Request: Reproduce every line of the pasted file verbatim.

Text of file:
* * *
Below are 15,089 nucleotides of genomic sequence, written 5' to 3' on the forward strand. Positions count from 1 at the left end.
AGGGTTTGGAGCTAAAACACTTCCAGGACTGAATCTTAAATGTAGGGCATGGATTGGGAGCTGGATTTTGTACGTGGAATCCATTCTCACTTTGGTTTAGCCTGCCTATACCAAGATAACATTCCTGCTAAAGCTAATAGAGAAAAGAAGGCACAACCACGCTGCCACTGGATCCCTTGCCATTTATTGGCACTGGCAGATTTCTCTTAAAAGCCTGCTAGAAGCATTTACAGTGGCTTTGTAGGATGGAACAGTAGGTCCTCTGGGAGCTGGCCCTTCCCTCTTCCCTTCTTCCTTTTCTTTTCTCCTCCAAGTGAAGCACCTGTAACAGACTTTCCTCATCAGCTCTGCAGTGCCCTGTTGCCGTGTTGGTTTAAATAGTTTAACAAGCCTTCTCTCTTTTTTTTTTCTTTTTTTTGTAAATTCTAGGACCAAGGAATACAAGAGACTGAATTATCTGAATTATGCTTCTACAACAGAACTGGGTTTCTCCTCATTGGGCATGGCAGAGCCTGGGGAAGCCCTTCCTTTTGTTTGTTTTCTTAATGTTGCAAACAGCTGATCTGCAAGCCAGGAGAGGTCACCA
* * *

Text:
Below are 15,089 nucleotides of genomic sequence, written 5' to 3' on the forward strand. Positions count from 1 at the left end.
AGGGTTTGGAGCTAAAACACTTCCAGGACTGAATCTTAAATGTAGGGCATGGATTGGGAGCTGGATTTTGTACGTGGAATCCATTCTCACTTTGGTTTAGCCTGCCTATACCAAGATAACATTCCTGCTAAAGCTAATAGAGAAAAGAAGGCACAACCACGCTGCCACTGGATCCCTTGCCATTTATTGGCACTGGCAGATTTCTCTTAAAAGCCTGCTAGAAGCATTTACAGTGGCTTTGTAGGATGGAACAGTAGGTCCTCTGGGAGCTGGCCCTTCCCTCTTCCCTTCTTCCTTTTCTTTTCTCCTCCAAGTGAAGCACCTGTAACAGACTTTCCTCATCAGCTCTGCAGTGCCCTGTTGCCGTGTTGGTTTAAATAGTTTAACAAGCCTTCTCTCTTTTTTTTTTCTTTTTTTTGTAAATTCTAGGACCAAGGAATACAAGAGACTGAATTATCTGAATTATGCTTCTACAACAGAACTGGGTTTCTCCTCATTGGGCATGGCAGAGCCTGGGGAAGCCCTTCCTTTTGTTTGTTTTCTTAATGTTGCAAACAGCTGATCTGCAAGCCAGGAGAGGTCACCA